Corn weaker, beans mixed and wheat mostly firmer... As of 6:30 a.m. CT, corn futures are trading fractionally to 1 cent lower, soybeans are 1 to 4 cents lower in old-crop contracts and mostly 1 to 6 cents firmer in new-crop contracts, while wheat futures are steady to fractionally higher in most contracts. The U.S. dollar index is firmer this morning.
Russia-Ukraine update... Crimea's parliament has voted to declare independence from Ukraine ahead of a referendum this weekend in which the region's citizens will decide whether to join Russia. The parliamentary ballot highlights the continued stalemate in the crisis. Meanwhile, Russian President Vladimir Putin has apparently rejected a U.S. proposal to resolve the dispute over Ukraine that had been put forward by Secretary of State John Kerry over the past week, according to senior Russian and U.S. officials. Putin's decision led Kerry to put off a Russian invitation to meet Putin in Sochi, Russia, as early as the beginning of this week to discuss the Ukraine crisis, according to these officials.
Syngenta halts Duracade corn sales in Canada... Syngenta announced Monday it had halted sales of Duracade corn seed in Canada because the GMO trait has yet to be approved by China and the European Union. The company says "arrangements for immediate returns will be made" for Duracade corn seed. While the U.S. faces the same potential trade hurdles with Duracade corn, the company has said it has no plans to halt commercial sales here.
China expands crop insurance... China is now the world's second largest agricultural insurance market behind the U.S., according to the head of the China Insurance Regulatory Commission (CIRC). In 2013, crop insurance covered 73.33 million hectares (181.2 million acres) in China -- 45% of the country's planted acres) -- provided 1.4 trillion yuan ($230 billion) of risk protection, paid out 20.9 billion yuan ($3.4 billion) and benefited 33.67 million farmers. CIRC say it will continue to promote crop insurance coverage, enhance supervision over the business and strictly implement agricultural insurance rules in the future.
China moving to further increase the role of the free market as part of its economic overhaul... China said it will allow the creation of five privately-owned banks on a trial basis. Alibaba Group plans to apply for a bank license in partnership with China Wanxiang Holding. Also, the People's Bank of China plans to liberalize deposit rates in one to two years.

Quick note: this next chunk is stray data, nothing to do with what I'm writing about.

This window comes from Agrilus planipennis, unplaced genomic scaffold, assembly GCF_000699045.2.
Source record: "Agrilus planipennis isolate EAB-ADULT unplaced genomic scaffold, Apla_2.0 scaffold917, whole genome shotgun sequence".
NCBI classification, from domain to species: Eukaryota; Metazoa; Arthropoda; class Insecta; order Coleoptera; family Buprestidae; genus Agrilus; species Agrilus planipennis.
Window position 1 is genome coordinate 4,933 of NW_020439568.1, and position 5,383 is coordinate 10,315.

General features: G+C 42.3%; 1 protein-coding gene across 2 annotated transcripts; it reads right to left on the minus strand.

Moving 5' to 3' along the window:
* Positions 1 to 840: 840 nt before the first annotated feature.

South Korea opens markets to Canadian beef, pork... After years of negotiations, South Korea and Canada are set to announce today a free trade agreement (FTA) that would open the South Korean market to Canadian beef and pork. South Korea will reportedly remove the 40% tariff on Canadian beef within 15 years and eliminate the 22.5% to 25% tariff on Canadian pork within 13 years. In exchange, Canada will phase out tariffs on South Korean auto imports. Beef had been a sticking point in the talks which started in 2005. The South Korean ban on imports of Canadian beef in 2008 chilled the talks and they gained speed in 2012 once South Korea lifted the ban. South Korea will gain quicker access to the Canadian auto market, with the tariff to be phased out over three years, two years shorter than the U.S.-Korea FTA. The trade deal, seen taking effect in 2015, is also being eyed by South Korea as a potential springboard to join the Trans Pacific Partnership (TPP) talks, something the Seoul government would like to see.
Groups agree to curb antibiotics use in livestock... Groups representing manufacturers of animal drugs announced a commitment to FDA’s guidelines aimed at curbing antibiotics use in livestock, meeting the mid-March deadline set by the agency. The Animal Health Institute and the Generic Animal Drug Alliance announced they had submitted written commitments to FDA, saying they would adhere to the voluntary guidance by removing any claims of growth promotion from their product labels. The agency also issued a proposed rule that would overhaul the veterinary feed directive, which created a new category of antibiotics allowed in animal feed. The proposed rule would allow states to establish the criteria for how veterinarians oversee antibiotic usage. The agency has given the industry three years to phase them in. Once the manufacturers make the changes to their labels, it will be illegal to use the drugs for any purpose not listed. Critics have noted that livestock antibiotics often have two label claims -- one for growth promotion and one for therapeutic uses. Removing the growth promotion claim will mean that they adhere to the FDA’s guidance, but can still use the drugs for preventative uses. Industry executives have previously said they do not expect any impact on sales.
Wholesale beef prices strengthen... Boxed beef prices continued higher Monday, with Choice values firming $2.88 and Select rising $3.12, though movement was light at 105 loads. While the $2 drop in cash cattle prices in the Plains last week suggests the cash market has posted a short-term top, the product market has so far shown no signs of topping.
Pork price rally continues... The pork cutout value surged another $2.42 Monday as all cuts except hams, which firmed "only" 20 cents, posted strong gains. While movement was relatively light at 218 loads, the strong price gains keep packer margins in the black. That will be plenty of incentive for packers to keep cash hog bids steady to firmer across the Midwest as they continue to compete for market-ready supplies.
Overnight demand news... South Korea tendered to buy 60,000 MT of optional origin corn. Japan is seeking 126,814 MT of wheat in its weekly tender.